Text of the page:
Relationship of Business & Christian Beliefs

by Bonnie Denmark Google
Good business practices often reflect Christian beliefs.

Good business practices often reflect Christian beliefs.

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The Judeo-Christian tradition at the foundation of Western civilization provides a moral framework that influences interpersonal relationships and business dealings. As such, it is no surprise that guidelines for conducting business can be found in the Old and New Testaments. From the Ten Commandments to the Golden Rule, Christian beliefs are at the core of many standard business practices.

Deal Fairly with Others

Most large corporations have a written code of ethics that calls for integrity in business practices. Henry Ford noted an “intimate connection between decency and good business.” Ray Kroc, founder of McDonald's, said, “The basis for our entire business is that we are ethical, truthful and dependable.” This is a theme that runs through the Bible: “Do to others what you would have them do to you” (Matthew 7:12); “Do not accept a bribe” (Exodus 23:8); “Do not steal. Do not lie. Do not deceive one another” (Leviticus 19:11).

Treat Employees with Dignity

The Bible instructs employers to treat their workers kindly and not begrudge them fair compensation. Ford Motor Company’s Code of Conduct calls for a “respectful and inclusive work environment” and “providing competitive compensation and work hours.” Likewise, one of PepsiCo’s guiding principles is respect in the workplace. This is well-supported by scripture, as seen in the following verses: “Do not take advantage of a hired man” (Deuteronomy 24:14); “Do not rule over them ruthlessly” (Leviticus 25:43); “Now when a man works, his wages are not credited to him as a gift, but as an obligation” (Romans 4:4); “I will be quick to testify…against those who defraud laborers of their wages” (Malachi 3:5).

Respect Diversity

Christianity fosters equal opportunity, tolerance and acceptance. This is reflected in corporate policy statements that forbid discrimination based on race, color, religion, sex, national origin, age, disability or genetic information, as required by the U.S. Equal Employment Opportunity Commission. Hershey H. Friedman, Ph.D., of the Brooklyn College Department of Economics, relates the numerous scriptures about caring for strangers to diversity and tolerance in the workplace. The following verses from the Old and New Testaments champion equal opportunity: “When an alien lives in your land, do not mistreat him. The alien living with you must be treated as one of your native-born. Love him as yourself” (Leviticus 19:34); “Have we not all one Father? Did not one God create us?” (Malachi 2: 10); “Don’t show favoritism” (James 2:1b).

Give Back to the Community

In Christianity, love for God is expressed by caring for those who are less fortunate, as we see in the teachings of Jesus: “I tell you the truth, whatever you did for one of the least of these brothers of mine, you did for me” (Matthew 25:40). The Bible gives a clear social mandate to take care of the poor: “I command you to be openhanded toward your brothers and toward the poor and needy in your land" (Deuteronomy 15:11); “Religion that God our Father accepts as pure and faultless is this: to look after orphans and widows in their distress” (James 1:27); "If anyone has material possessions and sees his brother in need but has no pity on him, how can the love of God be in him?” (1 John 3:17). Many businesses embrace philanthropy as a core value, donating to worthy causes and promoting social responsibility among employees. One of McDonald’s seven basic principles is giving back to communities. Likewise, Morgan Stanley commits to “strengthening and supporting our communities through charitable giving.” According to the "Chronicle of Philanthropy," cash donations to charities from corporations totaled $4.9 billion in 2010.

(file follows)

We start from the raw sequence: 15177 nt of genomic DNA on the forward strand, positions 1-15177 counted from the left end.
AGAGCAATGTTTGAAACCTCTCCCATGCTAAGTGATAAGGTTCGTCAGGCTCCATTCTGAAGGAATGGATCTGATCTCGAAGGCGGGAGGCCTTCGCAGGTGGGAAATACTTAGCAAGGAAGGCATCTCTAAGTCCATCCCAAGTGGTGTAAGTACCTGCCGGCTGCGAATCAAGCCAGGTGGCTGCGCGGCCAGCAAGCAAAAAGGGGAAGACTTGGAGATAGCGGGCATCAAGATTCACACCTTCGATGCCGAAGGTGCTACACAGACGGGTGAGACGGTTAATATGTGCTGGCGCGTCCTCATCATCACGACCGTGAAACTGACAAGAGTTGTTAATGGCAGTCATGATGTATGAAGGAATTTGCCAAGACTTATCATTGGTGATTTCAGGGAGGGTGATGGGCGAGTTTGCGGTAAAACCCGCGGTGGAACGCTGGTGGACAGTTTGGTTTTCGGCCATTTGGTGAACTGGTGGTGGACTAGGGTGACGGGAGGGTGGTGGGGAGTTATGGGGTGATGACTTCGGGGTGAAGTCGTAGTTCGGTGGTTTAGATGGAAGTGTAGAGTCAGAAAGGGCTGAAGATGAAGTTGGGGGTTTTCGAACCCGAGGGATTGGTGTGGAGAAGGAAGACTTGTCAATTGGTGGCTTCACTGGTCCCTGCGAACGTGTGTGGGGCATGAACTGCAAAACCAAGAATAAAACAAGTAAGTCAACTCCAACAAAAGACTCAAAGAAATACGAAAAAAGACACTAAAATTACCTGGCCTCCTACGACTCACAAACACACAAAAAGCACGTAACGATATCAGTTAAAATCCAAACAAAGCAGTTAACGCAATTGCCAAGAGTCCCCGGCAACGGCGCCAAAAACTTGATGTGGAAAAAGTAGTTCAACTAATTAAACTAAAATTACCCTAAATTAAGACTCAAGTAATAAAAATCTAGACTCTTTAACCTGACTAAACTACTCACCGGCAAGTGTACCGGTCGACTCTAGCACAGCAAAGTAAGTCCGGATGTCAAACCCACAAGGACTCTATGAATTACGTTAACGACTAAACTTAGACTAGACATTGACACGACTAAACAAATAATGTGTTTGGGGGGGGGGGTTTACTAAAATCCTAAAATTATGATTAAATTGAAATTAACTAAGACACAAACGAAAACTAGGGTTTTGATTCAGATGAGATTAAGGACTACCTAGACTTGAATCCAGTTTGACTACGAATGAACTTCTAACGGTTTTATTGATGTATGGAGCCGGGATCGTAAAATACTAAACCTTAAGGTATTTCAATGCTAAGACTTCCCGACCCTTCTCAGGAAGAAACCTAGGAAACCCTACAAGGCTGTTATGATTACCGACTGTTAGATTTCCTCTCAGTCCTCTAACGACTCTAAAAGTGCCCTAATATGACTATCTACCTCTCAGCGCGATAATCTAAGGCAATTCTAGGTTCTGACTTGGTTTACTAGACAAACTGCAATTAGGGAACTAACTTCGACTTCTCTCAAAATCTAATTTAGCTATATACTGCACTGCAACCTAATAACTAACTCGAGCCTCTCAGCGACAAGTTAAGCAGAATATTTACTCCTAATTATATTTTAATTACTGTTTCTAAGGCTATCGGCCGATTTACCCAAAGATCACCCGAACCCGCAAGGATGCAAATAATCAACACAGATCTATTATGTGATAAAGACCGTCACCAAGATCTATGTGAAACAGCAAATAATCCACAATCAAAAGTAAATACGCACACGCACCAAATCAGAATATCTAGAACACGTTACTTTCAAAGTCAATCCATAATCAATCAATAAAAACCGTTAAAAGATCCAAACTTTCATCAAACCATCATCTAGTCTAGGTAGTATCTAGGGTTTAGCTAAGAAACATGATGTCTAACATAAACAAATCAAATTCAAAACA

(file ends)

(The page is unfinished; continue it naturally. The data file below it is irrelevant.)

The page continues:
Protect the Environment

Starting with Adam and Eve, the original caretakers of the planet, the Bible makes clear that it is our job to protect the Earth and preserve it for the future. The scriptures charge humans with safeguarding the Earth and its creatures: “And the Lord God took the man and put him in the Garden of Eden to work it and take care of it” (Genesis 2: 15); “When you lay siege to a city for a long time…do not destroy its trees by putting an ax to them” (Deuteronomy 20: 19); “A righteous man cares for the needs of his animal” (Proverbs 12:10); “The time has come … for destroying those who destroy the earth” (Revelation 11:18). Major corporations, including McDonald's, Ford Motor Company and PepsiCo, have stated a commitment to environmental responsibility. Morgan Stanley's Environmental Policy Statement "recognizes the critical importance of a healthy environment to our global society, our economy, our business and our people."

About the Author

Bonnie Denmark has devoted her professional life to intercultural, educational and accessibility issues. With an MA in linguistics and teacher certification in English, ESL and Spanish, she has worked as a computational linguist, educator and writer. Denmark has worked internationally as a language instructor, educational technology consultant and teacher trainer.

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